Home Book Collections Problematic Stories of Youth Saviorism Stigmatizing Older Adults

Problematic Stories of Youth Saviorism Stigmatizing Older Adults

via Ashia

The Last Place You Look

There are so many great things about this book, undermined by this one shitty trope that just wasn’t necessary. So this one is complicated.

There’s an okay attempt at an inclusive holiday get-together. Our two lesbian grandmothers, Bubbie Ida Flora (depicted as feminine, with white skin), and Bubbie Rose (depicted as leaning toward masculine, also white) host a Seder dinner. There’s a bald white woman (her role is unclear), a person accompanied by a guide dog who codes as Blind, a child wearing a dress, long curly hair, and a headband who uses he/him pronouns, another child who uses they/them, some token people of color and a few multiracial families.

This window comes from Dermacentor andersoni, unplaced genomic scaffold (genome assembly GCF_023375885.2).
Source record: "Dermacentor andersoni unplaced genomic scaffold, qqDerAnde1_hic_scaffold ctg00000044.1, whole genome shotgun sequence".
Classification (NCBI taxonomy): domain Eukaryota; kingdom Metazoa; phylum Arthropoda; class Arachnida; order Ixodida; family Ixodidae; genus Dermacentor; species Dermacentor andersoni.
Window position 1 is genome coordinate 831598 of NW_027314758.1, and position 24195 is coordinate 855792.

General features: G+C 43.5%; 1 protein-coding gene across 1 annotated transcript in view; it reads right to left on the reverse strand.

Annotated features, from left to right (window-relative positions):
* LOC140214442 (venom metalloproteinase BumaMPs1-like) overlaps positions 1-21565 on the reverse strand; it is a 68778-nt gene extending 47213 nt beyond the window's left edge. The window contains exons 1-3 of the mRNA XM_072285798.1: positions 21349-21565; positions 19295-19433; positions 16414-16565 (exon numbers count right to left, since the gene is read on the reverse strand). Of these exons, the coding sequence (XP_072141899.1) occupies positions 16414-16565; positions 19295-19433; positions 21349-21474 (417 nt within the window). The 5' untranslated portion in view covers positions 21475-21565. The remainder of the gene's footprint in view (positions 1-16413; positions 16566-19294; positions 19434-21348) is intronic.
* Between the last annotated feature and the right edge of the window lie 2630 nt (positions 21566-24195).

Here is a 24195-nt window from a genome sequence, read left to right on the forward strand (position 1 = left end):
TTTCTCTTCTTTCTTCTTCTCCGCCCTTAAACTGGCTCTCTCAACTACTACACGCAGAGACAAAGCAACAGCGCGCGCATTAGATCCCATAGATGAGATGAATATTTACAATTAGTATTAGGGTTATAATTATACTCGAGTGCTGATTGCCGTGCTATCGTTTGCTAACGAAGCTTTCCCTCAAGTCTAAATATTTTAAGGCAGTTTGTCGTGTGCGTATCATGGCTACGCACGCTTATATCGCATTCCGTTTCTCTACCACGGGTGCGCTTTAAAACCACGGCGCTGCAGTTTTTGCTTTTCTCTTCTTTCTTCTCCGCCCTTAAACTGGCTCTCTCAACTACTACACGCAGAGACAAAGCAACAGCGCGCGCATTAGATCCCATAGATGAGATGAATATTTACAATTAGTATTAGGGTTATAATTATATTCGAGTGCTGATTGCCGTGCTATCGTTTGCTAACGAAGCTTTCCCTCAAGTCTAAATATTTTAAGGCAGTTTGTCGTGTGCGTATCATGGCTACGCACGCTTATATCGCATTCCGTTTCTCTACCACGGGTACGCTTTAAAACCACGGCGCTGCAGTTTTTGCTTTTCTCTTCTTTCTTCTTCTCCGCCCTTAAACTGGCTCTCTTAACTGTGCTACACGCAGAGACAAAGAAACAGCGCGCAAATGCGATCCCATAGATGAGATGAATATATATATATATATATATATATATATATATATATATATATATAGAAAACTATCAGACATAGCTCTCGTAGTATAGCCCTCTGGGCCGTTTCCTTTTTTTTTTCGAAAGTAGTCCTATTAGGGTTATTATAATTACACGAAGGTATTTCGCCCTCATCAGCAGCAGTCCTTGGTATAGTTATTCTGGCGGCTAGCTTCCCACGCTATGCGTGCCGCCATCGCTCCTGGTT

The illustrations are a little wobbly and unfinished (everyone looks like they are wearing flesh mittens). But you got some folks with darker brown and lighter brown skin. Some beige. I appreciate the effort, as books about Jewish holidays often leave out people of color. However it’s important to note that the book depicts the hosting grandparents as white, with only white or multiracial children of white people wearing kippas. The guests of color look like they married in or were…invited. It’s not quite Get Out-level obvious, but I kept searching for hints that the darker skin tones had some agency and didn’t find any. This is a problem, what with the great whitewashing of Judaism in kidlit.

But yay for normalizing lesbian grandmas! And a Blind character with agency who helps search for the afikomen! And a couple gender-non-conforming kids! And vaguely including/tokenizing people with alopecia and/or going through cancer treatments! (Unclear!)